This is one of the major works of Edward Wilmot Blyden (1832–1912), a pioneer of Pan-Africanist ideas – that people of African descent share a common history and destiny. In this volume he argues for the positive effects of Islam in West Africa. Blyden was born in the Caribbean and moved to Liberia in 1850 after a US theological college barred him on racial grounds. In Liberia, he became a scholar, politician and newspaper editor.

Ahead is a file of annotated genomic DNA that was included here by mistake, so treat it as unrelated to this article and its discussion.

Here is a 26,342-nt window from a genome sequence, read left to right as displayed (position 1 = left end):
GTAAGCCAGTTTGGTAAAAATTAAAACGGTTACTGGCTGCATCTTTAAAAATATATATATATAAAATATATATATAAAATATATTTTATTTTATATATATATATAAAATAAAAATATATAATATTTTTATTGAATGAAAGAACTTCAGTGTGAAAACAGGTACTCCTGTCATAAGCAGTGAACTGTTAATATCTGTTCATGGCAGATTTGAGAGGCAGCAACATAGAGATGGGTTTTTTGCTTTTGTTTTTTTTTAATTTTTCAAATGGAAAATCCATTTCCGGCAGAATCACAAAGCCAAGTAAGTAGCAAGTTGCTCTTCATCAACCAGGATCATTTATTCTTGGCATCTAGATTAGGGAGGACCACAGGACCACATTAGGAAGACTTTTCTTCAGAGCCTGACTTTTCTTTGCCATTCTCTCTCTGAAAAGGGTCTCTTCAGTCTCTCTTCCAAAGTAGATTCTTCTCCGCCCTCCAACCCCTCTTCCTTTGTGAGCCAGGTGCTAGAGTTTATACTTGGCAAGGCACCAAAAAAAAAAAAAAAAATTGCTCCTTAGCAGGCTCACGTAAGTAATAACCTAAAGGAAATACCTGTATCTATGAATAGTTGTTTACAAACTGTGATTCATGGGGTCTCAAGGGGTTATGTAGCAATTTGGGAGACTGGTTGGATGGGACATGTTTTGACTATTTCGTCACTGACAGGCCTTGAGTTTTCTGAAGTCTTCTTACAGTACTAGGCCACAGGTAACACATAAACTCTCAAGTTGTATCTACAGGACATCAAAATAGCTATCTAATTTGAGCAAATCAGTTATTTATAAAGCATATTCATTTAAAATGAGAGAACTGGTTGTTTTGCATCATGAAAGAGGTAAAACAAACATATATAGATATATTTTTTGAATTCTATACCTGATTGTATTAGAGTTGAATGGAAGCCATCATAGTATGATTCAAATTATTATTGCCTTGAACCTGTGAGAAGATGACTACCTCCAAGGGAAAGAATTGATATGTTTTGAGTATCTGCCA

- Article by:
- Professor Stephanie Newell, Dr Marion Wallace
West Africans made powerful use of writing and publishing to oppose colonialism and fight for independence. Since then, authors have not been reluctant to comment on the state of their nations and the world. Stephanie Newell (Yale University) and Marion Wallace (British Library) reflect on these developments.